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Are you good in bed with a partner?

The arguments for partnership, whether it's starting a business with a partner or strategically lining up with another company are indisputable.

The saying "two are better than one" sums up the principle, but it actually arises from the driver that has lead to the material success of our whole human species - specialisation.

I'm a company director with an IT background. However, I didn't build my house, design my clothes and I don't grow my own food. Other people specialise in these areas and because they focus on it, they do it much more effectively than I would. I like to think that I'm not bad at my specialisation, although others will be the better judge of that.

Strategic partnership follows the same principle. In a partnership, we should look for partners that have expertise or assets that we lack. Then together we can achieve more than trying to do everything ourselves.

Opportunity knocks

My business, Sellerdeck, provides E-Commerce software and services, but at one time we only provided the ability for buyers to pay online through third parties. At the same time, a company called Creditcall had a powerful and reliable payment network, and although it was very successful in other fields, it did relatively little in the way of payments for E-Commerce companies. This meant that we could form a partnership that worked for both of us while extending the capabilities of each company. Since agreeing the partnership some years ago, this part of our business has grown rapidly and been highly successful. We now feed the biggest proportion of web transactions from any E-Commerce supplier into the Creditcall payment network.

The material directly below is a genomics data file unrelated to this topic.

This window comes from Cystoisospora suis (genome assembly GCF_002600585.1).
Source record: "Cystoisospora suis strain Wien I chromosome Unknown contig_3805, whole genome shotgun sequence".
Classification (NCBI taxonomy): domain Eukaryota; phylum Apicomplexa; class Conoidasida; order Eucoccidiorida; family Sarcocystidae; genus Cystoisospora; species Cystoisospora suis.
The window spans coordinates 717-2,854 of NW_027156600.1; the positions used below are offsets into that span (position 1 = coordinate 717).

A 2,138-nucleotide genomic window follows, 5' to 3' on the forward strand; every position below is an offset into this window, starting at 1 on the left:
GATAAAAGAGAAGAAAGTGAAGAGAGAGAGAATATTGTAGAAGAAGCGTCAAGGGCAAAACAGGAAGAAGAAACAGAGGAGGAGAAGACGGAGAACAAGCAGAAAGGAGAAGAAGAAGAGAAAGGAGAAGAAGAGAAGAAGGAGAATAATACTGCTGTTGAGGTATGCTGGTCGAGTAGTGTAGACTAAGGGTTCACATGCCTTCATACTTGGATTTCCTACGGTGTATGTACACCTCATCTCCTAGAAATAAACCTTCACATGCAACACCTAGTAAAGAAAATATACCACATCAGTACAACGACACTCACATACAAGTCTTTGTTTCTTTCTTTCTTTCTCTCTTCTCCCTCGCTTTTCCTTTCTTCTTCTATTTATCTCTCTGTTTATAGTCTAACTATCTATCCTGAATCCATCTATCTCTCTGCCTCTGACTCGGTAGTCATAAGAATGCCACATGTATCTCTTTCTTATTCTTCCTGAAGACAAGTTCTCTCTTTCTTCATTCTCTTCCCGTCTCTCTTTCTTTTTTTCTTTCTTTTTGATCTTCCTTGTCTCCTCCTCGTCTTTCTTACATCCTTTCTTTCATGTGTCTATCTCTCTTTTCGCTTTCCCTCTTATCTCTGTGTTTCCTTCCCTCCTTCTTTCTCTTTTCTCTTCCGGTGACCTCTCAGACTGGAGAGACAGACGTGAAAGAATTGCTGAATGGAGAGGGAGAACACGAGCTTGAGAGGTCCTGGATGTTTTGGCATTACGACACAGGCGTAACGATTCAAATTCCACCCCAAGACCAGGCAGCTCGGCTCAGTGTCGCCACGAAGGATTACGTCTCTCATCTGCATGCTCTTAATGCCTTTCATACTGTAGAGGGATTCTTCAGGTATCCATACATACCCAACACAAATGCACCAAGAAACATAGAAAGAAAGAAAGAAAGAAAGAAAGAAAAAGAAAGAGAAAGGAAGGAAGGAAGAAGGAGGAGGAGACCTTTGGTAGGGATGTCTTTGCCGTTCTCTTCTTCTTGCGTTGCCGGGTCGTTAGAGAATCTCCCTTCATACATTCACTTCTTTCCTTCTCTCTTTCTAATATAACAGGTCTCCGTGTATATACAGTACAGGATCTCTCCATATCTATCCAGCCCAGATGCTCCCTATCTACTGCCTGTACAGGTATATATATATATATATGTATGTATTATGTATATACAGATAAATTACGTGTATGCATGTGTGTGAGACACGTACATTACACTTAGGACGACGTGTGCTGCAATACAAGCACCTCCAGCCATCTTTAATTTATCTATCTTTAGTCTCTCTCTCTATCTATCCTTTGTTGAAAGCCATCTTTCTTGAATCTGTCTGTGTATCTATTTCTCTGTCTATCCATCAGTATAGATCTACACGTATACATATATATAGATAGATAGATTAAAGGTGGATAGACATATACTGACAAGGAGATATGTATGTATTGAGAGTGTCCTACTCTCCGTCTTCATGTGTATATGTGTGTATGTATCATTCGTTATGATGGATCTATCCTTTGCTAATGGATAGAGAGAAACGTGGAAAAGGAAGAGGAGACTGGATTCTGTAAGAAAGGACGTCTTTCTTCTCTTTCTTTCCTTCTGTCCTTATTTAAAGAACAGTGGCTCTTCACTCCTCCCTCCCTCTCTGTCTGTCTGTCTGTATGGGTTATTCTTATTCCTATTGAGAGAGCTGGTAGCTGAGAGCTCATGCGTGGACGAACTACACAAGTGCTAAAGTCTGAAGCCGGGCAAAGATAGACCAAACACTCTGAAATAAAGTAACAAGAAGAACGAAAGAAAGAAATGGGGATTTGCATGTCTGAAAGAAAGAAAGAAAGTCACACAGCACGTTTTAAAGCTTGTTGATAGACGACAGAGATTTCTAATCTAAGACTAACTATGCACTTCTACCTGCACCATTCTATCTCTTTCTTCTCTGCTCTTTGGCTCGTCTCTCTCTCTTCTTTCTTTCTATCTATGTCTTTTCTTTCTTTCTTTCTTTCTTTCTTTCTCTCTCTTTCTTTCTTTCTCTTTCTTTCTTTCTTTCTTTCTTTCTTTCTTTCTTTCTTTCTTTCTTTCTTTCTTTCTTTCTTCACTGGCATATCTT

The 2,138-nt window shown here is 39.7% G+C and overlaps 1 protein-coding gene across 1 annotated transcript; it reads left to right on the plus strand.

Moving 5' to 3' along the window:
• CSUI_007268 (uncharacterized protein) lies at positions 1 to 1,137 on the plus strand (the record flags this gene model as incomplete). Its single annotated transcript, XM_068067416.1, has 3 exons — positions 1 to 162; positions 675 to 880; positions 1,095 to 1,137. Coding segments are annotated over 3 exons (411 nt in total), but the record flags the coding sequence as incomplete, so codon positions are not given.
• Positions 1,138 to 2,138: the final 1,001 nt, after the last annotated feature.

Genuine synergy

There must be genuine synergy for a partnership to work, not mere opportunism. Back in the 1980 Mercury Communications became the first company to be licensed to compete with BT in the telecommunications industry. The founding shareholders of Mercury were an oil company, a bank and a telephone company. It won't surprise you to know the partnership didn't last very long. They were partners in the new venture, but there was no synergy. The companies in question, BP, Barclays and Cable and Wireless had differing backgrounds and differing experience.


For two companies to work together, they must be compatible. It's unlikely that a company noted for being staid and traditional will work well with a company full of flamboyant young things. If one company has a tremendous emphasis on quality customer service, but another is more concerned about introducing new products, again there will be a mismatch.

In fact, personal relationships also play a big part in successful partnerships. If the two people negotiating the agreement both get on and like each other, the whole business is much more likely to succeed.

Beauty parade

It's good to look before you buy, and similarly, it's best not to settle for the first potential partner that comes along. At least ask the question, are there alternatives? Choice is a great driver of value in business.